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TILE PACIPIC COMMERCIAL ADVERTISER; UOIZOIAJIAJ, OCTOBER 26, 1894.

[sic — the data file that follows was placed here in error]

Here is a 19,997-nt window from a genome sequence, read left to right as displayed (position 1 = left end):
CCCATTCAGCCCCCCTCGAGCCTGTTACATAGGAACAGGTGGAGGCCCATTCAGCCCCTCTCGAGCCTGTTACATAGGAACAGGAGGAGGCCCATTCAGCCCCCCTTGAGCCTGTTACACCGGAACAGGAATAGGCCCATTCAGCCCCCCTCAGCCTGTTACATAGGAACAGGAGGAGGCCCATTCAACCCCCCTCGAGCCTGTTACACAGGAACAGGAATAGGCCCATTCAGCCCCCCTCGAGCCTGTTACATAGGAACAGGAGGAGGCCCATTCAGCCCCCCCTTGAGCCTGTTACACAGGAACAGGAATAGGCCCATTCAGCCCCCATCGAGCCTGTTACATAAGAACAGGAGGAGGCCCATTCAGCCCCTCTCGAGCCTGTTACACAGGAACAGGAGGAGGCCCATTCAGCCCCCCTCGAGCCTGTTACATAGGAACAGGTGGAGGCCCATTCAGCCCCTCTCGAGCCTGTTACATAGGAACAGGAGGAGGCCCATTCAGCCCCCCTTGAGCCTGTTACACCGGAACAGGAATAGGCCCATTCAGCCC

T.'i In the Supreme Court of the Ha waiian Islands. September Tekm, 1804. Jaues 15. Castle, Coi.lector-Gkx-ekal ok Customs, vs. 200 Casks of Siioyu axd other UOOD3 ALLEGED TO V.K THE Property ok S. Ozaki. BEFORE Jl'DD. C.J. : KICKERTON AND FREAR, JJ. APPEAL FROM OF THE THE CIRCUIT COURT FIRST CIRCUIT. An allegation of a seizure of goods by the Uollector-ueneral lor the purpose of confiscation is sufficient to eire the Admiralty Court jurisdiction over the Roods, without a further arerment that toe goods are sua in his possession, and without a further seizure by the .Marshal, under cec. mt. Coup. Ufff. OPINION OF THE COURT RV BICKER- TON, J. The libel and complaint in this case alleges : First, that the steam- Viin flo nl !o orn'irw! of tHft rkfirf. nf Honolulu from Yokohama, a port in Japan, having on board foreign merchandise, including the Coods and merchandise mentioned in the MhU. ntfflrW. wViinr, mrA in- c r,u: r :,i tt inin "Second. That on, to wit, the 15th day of May, A. D. 1S94, the said goods were entered at the Uua- torn House in said Honolulu, by said S. Ozaki, as and for a total value of, to wit, One Thousand and Ninety-one and S3-100 Dollars ($l,091.S3),whereasin truth and in fact the said goods then and there were of the value of, to wit, Three Thousand Six Hundred and Sixty- four and 2S-100 Dollars ($3,GG4.2S), as this libellant is informed by competent appraisers, and so be- 'lieveg." "Third. That the invoice of said goods, as libellant is likewise in formed and believes, was a false and fraudulent iavojce in respect of the value of said goo: 8, and in such false and fraudulent condition, was I by the said S. Ozaki, passed through the paid Custom House." "Fourth. That said goods there upon became liable to seizure and confiscation, and that this libellant has seized the same for said pur pose." "Fifth. That all and singular the matters herein stated are true, and within the jurisdiction of this Honorable Court." And prays for process against the baid goods, and that said Ozaki and all other per sons claiming any interest therein may be summoned to appear to answer the libel ; and that said goods may be declared forfeited and confiscated to the Hawaiian Gov ernment and be sold as required by law and for such other relief or order as may be just. The order for process as prayed for was made ; and return of service made on the summoos August 14, 1894. On the 31st of the same month, said S. Ozaki filed a plea to the jurisdiction wherein he submits and says, "that it does not appear from said complaint or libel that this Court has any jurisdiction to hear and de termine this cause, for the reason that it does not appear from and by said complaint or libel that the goods therein alleged to have been falsely and fraudulently entered and passed through the custom house at Honolulu, or any of the same, are now, or were at the time of the filing of said complaint or libel, in the custody of said Col lector-General, or elsewhere within the territorial jurisdiction, or within the custody or control of this Court, or of any of its officers. Wherefore this appearer submits and prays that said complaint or libel may be dismissed, with costs to this ap pearer." After argument by counsel on both sides the libel was dismissed, and the Attorney-General, on be half of said libellant, appealed from the said order dismissing the libel to this Court. The only question now before this Court for consideration is: Are the allegations in the libel suffi cient to bring the matter within the jurisdiction of the Admiralty Court? We are of the opinion that they are. It is contended by respondent's counsel, "that it is essential to the jurisdiction of the Court that the res should be in the custody and under the control of the Court. Such custody may be either actual or constructive, but it must exist, and should be alleged in tht libel or otherwise bo made to appear as existing." This, in the main, is our understanding of the law, and is undoubted. Several other points are raised and argued by respond ent's counsel, which may, perhaps, be properly raised in the trial of the case on its merits, but are not for our consideration now on this appeal. Sec. GOT of the statute, Comp. Laws, p. 191, provides that all goods eeized shall remain in the custody of the Collector or other officer of the Customs, until it shall be ascertained whether the same are liable to forfeiture or not. Thi3 must be construed to mean that the Collector or Customs authorities are made by law the custodians of the goods seized, pending the proceedings and judg ment of a Court of competent juris diction. The statute provides a. complete course of procedure in case of a violation of the same. The libellant alleges that he has seized the goods in question for the purpose of confiscation, and it is only fair to presume that he has followed the course of procedure laid down in the statute, until it is shown to the contrary ; and that he, the libellant, still has the cus tody or control of the seized goods. Sec. G6S provides for the trial of cases where the goods have been released on bond pending the pro ceedings, showing beyond any question that the law does not make it necessary that the goods should be transferred from the Col lector to the Marshal or other officer of the Court. In the case of "The Brig Ann," 0 Cranch, p. 289, Mr. Justice Story, "ho delivered the opinion of the Co"rt irJ apeaking of the actual and constructive possession of the goods, held that the property was in the constructive possession of the Court "when by a seizure it is h.eI to ascertain and enforce a ft or forfeiture which can alone uo j aJ"u'' m rem. The allegations in the libel that the goods in question had been brought in the vessel into the port of Honolulu, and entered in the Custom House at Honolulu and had been seized by the Collector General, who is by statute the Col lector of the port of Honolulu, are sufficient to show that the goods were then in Honolulu, which is within the territorial jurisdiction of the Circuit Court First Circuit. The plea to the jurisdiction should have been overruled and the decree and order dismissing the libel now appealed from should he reverded. And it is so ordered. W. O. Smith, Attorney General for libellant; C. W. Ashford, for libellee. Honolulu, October IS, 1S94. In the Supreme Court of the waiian Islands. September Term, 1894. Ana Kapuaeela vs. Isaac D. Iaea and Cecil Brown, Trustee. befoee JUDD, C J., EICKERTON, FREAR, JJ. AND APPEAL IN EQUITY FEOil CIRCUIT JUDO FIRST CIRCUIT. (1) A bill in equity to cancel a deed on the ground of fraud failed on the evidence. The deed covered all the land in a cer tain Koyal Patent. The Court refused to allow plaintiff to amend her bill so as to admit of a decree, under the general relief asked for, that defendant convey to her the share of the land she claimed to be (by descent from the patentee) entitled to; she claiming that the deed covered more than the grant or was entitled to by descent from the patentee. The plaintitf was out of pos easion. Held, no error, as this was a matter for law and not for equity. (2) Equity has cognizance of an equitable title whether the complainant be in or out of possession. If the title claimed te legal in its nature and the complain ant be out of possession and a resort to ejectment will relieve him, equity will decline jurisdiction. OPINION OP TIIE CCUliT BY JUDD, C. J. On the 8th December, 1S93, one Pilipo, a few days before his death, made a voluntary conveyance to the defendant Iaea for the nominal con sideration of one dollar and his af fection to said Iaea, reciting him as his foster son. The land conveyed 13 situate in Waiaa, Ewa, Oahn, hav ing been granted by Iiaval Patent No. 168 to one Liliu in iSol. The land was in possession of the grantor at the time of the conveyance and had been so for many years. Later the defendant Iaea conveyed this land, among other parcels, to Cecil Brown, Esq. as Trustee to secure a sam of money advanced to pay a pressing obligation of the said Iaea. One Ana Kapuakela neice and sole surviving heir at law of Pilipo, grantor of the deed in question, brought a bill in equity in March of the present year to cancel the said deed as having been proenred of the grantor, by defendant Iaea, by fraud, undue influence, persuasions and other means, taking advantage of the grantor's severe illness and mental weakness. The defendant Iaea ad mitted that the plaintiff was the nearest of kin and heir at law of the said Pilipo, but relied upon his deed from Pilipo. The plaintiff admitted ly failed to make out a case of fraud. She, however, put on testimony tend ing to show that one Kaapahili, the father of Pilipo, was a brother of the original Patentee Lilia, and as the plaintiff was the neice of Pilino (be- ! ing the daughter of Kaniae a brother of Pilipo), therefore the plaintiff was entitled to one-half of the land of Lilia as a tenant in common with Pilipo. Therefore, before closing, plaintiff moved to be allowed to amend her bill by the insertion of a clause that plaintiff is and has been since t e death of her father Kamae entitled to an undivided half of the said premises. This amendment was asked for to entitle the plaintiff to ask, under the prayer for general re lief, that the defendant, Mr. Brown, in whom the title was, might be ordered to convey to the plaintiff one undivided half of the lands, the deed of Pilipo wrongfully covering all the land. This amendment was refused by the Circuit Judge and the bill was dismissed on the inerity. Ap peal was taken, and the point pre sented to us is that the refusal of the Court to grant the amendment was erroneous. It is not competent for a Court of Equity on a bill to cancel a deed for fraud to try the title of the maker of the deed to the property involved, for this is a question of law. More over the defendant denied that the property came to Kaapahili, the common ancestor by descent from the Patentee Liliu and he had a right to make this defense before a jury. The claim of plaintiff that she was entitled to an undivided half of this land was a claim of a legal nature and equity ha3 no jurisdiction to determine it. Cases are cited by plaintiff to sus- w; LIiewu -a ?ou-rfcv .eqaitS a matter will continue it and trrant. under the prayer for general relief, Bucu reuei as me piaintm is entitled to without his having claimed in the bill that particular relief. As a general proposition this is true, but it does not apply here. In our case eqnity had jurisdiction solely because fraud was alleged. This failed on the flvinpnro. Tnoro wna nrvtViJ n - left which the plaintiff asks for but hose will appreciate the AVAT ber claim of a legal title in the land. ERBURY STEEL ARMORED equity uas do jurisdiction or sucn a question. This will be perfectly clear if we make the supposition that the bill originally solely asked that Sltnr WlBB T the i Truse0 Brown conve? of the land to her. Such a bill would be demurrable on the ground that plaintiff had a plain and adequate xwiiioujr ai Jan. auu bub la in uv better position now. The case of Whipple v. Farrar, 3 Mich. 447 ia especially relied on by plaintiff. In that case the court, having determin ed that the equitable title of the premises was in the complainant, decreed possession to him instead of leaving him to his further remedy by ejectment. In the case before us plaintiff had not proved an equitable title to the land. In the same court that decid ed Whipple v. Farrar, it was held that a bill to quiet title by a com plainant not in possession against one in possession, cannot be main tained, where no reason appears for not bringing ejectment. Barron v. Kobbins, 22 Mich. 35. This we find i3 the law. See Johnson v. Huling, 127 111. 14. We put the case as follows: Plaintiff asked that the deed be cancelled, alleging fraud. This ground failed. She being out of possession now prays that the grantee of the deed convey her one half of the premises because she has a legal title to it, and asks the Equity Court to pass upon this independent question. To enable a party not in possession to maintain a bill to quiet title he must i ri-i.i iu.i x be enforced at law. Smith v. Mc Connell, 17 111. l3o. Tn ft Pnmnrftv Vr, .7nr nan 1QQQ note 4, the rule is thus stated: "When the estate or interest to be protected is equitable, the junsdic- tion (of equity) should be exercised, wnetner toe piaintm is in or out of possession, for under these circnm- stances legal remedies are not possi- Die; out, wnen ine esiaie or interest is legal in its nature, tne exercise of the jurisdiction depends upon the adequacy of legal remedies. Thus, for example, a plaintiff out of posses sion, holding the legal title, will b left to his remedy by ejectment under ordinary circumstances." This is approved in Graves v. Ewart, 11 S. W. Kep. 971 (Mo.) and we hold it to be good law. The plaintiff was not entitled to tne amendment and her bill was properly dismissed. Carter & Carter for plaintiff; W C. Achi for defendants. Honolulu, October 15, 1S94. BYAUTHOBITY. Water Notice. Owing to the drought and scarcity of water, the residents above Judd street are requested to collect what water they may require for housencld purposes be fore 8 o'clock A. M. ANDREW BROWN. Superintendent Honolulu Water Works. Honolulu, H. I., July 20, 1S94. 3744-tf Irrigation Notice. HoUera of water privileges, or those oavinur water rates, am hprphv m w - v u w tuw v i that the hours for irrigation purposes are j Irom i to b o'clock a. m. and 5 to 6 o'clock p. m. A. BROWN, Superintendent Honolulu Water Works. Approved : J. A. King, Minister of the Interior. Honolulu, May 25, 1S94. 369S-tf The month. Daily Advertiser 75 cents Delivered by carrier. a dprrial Totircs. 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